Breakthroughs in technology and computing are changing the way researchers approach medicine. Early scientists wielded the revolutionary tools of their time, such as the microscope, to understand human health. Today, researchers increasingly use math as a microscope to understand biology and medicine, dictating the need for scientists to navigate between the worlds of computations and medicine comfortably.
Inspired by the unfortunate fact that diabetes runs in her family, University of Waterloo professor and Waterloo Institute for Nanotechnology member Anita Layton is one such scientist. She uses her interdisciplinary background to find better drugs for people who have diabetes and other diseases.
“The discovery of the microscope in the late 17th century revealed otherwise invisible processes and revolutionized biology,” Layton says. “Now, mathematics has the potential to do the same.”
Layton, the Canada 150 Research Chair in Mathematical Biology and Medicine, holds positions in applied mathematics, computer science, pharmacy and biology. Her research team engages in interdisciplinary research, building computer models to simulate the effects of various drugs and applying mathematical techniques to analyze clinical data.
Layton and a group of fellow researchers are currently working to prevent the development of complications associated with diabetes. They want to limit the impact of problems caused by diabetes, then try to prevent the complications altogether — and hopefully one day, take steps toward preventing the disease.
In one project, her team simulated the effect of a new diabetes drug that lowers blood sugar levels by increasing glucose excretion by the kidney. This simulation allowed them to explain why that drug lowers not just blood sugar but blood pressure as well, even among patients whose blood sugar fails to drop enough because of impaired kidney function.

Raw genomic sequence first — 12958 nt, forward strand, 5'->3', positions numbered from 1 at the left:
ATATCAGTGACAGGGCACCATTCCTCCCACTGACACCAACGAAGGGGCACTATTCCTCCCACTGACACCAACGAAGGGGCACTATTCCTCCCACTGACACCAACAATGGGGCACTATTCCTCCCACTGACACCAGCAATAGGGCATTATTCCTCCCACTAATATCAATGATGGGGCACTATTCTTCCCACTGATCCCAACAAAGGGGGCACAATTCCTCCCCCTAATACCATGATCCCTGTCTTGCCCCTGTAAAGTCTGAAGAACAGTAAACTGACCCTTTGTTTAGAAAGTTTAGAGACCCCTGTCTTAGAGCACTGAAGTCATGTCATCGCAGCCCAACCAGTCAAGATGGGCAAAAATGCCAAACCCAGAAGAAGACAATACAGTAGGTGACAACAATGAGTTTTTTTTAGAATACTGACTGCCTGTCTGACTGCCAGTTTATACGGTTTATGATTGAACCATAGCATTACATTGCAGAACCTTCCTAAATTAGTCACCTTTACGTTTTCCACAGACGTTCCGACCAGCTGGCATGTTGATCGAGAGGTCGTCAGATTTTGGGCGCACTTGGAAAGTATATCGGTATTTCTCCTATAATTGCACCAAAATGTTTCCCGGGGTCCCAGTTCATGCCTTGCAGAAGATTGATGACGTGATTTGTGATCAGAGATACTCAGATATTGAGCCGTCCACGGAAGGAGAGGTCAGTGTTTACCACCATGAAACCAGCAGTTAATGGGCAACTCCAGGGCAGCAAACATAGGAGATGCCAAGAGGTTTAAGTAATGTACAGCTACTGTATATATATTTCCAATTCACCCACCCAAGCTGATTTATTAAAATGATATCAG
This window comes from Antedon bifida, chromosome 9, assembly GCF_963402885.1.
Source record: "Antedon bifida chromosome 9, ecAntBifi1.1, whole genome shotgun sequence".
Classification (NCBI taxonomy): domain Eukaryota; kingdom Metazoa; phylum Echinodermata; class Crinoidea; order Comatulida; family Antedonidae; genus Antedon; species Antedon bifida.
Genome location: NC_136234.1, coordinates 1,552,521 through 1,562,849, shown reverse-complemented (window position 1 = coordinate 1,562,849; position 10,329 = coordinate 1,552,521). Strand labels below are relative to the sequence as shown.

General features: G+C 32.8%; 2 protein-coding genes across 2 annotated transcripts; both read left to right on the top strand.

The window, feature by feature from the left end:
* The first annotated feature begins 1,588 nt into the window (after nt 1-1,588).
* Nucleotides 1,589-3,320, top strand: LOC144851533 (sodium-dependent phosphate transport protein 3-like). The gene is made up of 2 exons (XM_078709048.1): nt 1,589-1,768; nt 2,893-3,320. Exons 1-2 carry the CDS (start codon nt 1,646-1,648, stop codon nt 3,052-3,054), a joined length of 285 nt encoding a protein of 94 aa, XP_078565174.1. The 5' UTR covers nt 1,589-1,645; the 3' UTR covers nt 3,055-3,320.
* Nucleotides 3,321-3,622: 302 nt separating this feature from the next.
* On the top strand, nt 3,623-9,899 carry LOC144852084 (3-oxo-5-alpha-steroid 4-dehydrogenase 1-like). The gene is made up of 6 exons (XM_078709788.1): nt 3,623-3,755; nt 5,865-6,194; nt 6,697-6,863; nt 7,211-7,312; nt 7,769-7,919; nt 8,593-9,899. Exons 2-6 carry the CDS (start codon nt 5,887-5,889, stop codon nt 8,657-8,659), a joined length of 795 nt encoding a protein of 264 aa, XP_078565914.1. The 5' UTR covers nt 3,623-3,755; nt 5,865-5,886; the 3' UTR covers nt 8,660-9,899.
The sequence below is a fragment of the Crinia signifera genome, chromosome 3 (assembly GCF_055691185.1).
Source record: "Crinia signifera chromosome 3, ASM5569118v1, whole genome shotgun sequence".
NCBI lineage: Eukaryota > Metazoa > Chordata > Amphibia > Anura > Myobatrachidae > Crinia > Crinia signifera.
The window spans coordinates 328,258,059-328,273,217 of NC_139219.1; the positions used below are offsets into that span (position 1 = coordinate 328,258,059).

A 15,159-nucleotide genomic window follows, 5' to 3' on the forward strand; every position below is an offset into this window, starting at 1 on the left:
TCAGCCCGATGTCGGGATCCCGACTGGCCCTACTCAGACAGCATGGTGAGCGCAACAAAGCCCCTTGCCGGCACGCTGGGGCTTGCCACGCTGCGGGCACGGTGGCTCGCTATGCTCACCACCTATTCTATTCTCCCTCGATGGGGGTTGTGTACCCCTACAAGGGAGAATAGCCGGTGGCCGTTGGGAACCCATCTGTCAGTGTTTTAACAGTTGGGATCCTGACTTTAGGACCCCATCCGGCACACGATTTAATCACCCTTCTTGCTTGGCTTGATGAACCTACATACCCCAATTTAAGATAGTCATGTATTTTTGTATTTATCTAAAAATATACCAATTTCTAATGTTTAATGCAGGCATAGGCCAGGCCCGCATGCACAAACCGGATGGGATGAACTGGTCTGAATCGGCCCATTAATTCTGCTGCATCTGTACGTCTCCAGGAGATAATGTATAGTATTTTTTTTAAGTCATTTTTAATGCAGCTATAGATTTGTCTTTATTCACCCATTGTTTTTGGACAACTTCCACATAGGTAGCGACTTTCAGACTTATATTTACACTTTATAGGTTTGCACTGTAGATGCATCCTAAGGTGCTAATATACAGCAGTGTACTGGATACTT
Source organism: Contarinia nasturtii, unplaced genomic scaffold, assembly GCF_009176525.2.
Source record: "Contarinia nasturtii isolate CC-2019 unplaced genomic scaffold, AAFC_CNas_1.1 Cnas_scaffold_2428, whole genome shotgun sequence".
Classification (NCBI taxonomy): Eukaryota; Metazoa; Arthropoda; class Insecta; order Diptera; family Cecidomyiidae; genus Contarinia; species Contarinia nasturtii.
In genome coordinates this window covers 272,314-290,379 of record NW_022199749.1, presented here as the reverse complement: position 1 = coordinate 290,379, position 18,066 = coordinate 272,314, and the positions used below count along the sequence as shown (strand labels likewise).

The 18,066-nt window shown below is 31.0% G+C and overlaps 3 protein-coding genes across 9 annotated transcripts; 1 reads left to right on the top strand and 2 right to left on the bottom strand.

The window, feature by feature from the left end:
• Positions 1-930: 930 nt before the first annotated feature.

In another project, Layton’s team developed separate blood pressure models for men and women, and used model simulations to show how (and why) some different blood pressure medications are more effective for men, and some are more effective for women.
“Animal experiments and clinical trials can tell us whether a drug works or not. Computational models can explain why that drug works,” Layton says. “Furthermore, through the combination of computational modelling and machine learning, precision medicine will become increasingly more common. For this to become a reality, we need a new generation of scientists well versed in both computations and biology.”
Precision medicine allows doctors to select treatments that are most likely to help individual patients based on a genetic understanding of their disease. The ultimate goal is, for example, to glean from the genetic makeup of a patient with diabetes what complications will befall that patient. Will they develop retinopathy or diabetic nephropathy, or will they need a foot amputation?
As associate dean, research and international, in the Faculty of Mathematics, Layton has encouraged her math and computer science colleagues to apply their expertise to medicine. She works with the Office of Research at Waterloo to host industry mixers, in part to facilitate partnerships between Waterloo math researchers and the health industry.
Layton also makes sure her graduate students develop into outstanding mathematicians whose research is grounded in real biology. The students interact with Layton’s collaborators, many of whom are physiologists and clinicians. Open questions in biology or medicine motivate the students’ research projects, and they present their research findings at conferences.
“It’s important that the next generation of scientists have the know-how of computational techniques, skills and the necessary knowledge of medicine,” Layton says. “Math and medicine are not a natural intersection, so we need more specialized training programs to produce the future generation of scientists who can comfortably walk in the computational world and the medical world.”